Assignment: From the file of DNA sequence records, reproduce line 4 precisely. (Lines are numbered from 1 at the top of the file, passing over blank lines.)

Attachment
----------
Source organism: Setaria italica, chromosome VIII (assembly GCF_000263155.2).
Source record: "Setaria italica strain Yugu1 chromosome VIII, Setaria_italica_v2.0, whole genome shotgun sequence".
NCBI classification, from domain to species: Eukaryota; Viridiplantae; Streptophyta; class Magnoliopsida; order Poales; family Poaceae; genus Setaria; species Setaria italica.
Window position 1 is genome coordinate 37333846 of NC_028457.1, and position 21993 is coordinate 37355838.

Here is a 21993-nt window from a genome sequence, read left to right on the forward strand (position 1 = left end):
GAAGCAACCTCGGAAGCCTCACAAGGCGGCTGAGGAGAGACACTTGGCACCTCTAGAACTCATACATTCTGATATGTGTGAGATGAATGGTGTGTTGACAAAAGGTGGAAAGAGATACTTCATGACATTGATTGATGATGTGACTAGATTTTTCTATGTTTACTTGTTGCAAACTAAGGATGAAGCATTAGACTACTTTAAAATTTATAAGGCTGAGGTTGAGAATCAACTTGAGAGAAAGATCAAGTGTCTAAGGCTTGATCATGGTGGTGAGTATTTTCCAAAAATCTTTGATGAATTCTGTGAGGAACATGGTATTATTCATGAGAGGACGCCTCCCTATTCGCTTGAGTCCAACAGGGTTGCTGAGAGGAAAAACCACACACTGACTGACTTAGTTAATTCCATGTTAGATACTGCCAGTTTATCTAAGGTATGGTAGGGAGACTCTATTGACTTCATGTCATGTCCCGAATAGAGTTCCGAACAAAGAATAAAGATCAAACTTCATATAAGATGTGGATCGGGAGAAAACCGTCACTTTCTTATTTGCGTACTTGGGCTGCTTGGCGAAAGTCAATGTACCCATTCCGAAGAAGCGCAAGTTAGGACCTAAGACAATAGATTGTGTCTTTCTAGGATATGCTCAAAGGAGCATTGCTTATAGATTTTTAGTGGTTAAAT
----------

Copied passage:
Window position 1 is genome coordinate 37333846 of NC_028457.1, and position 21993 is coordinate 37355838.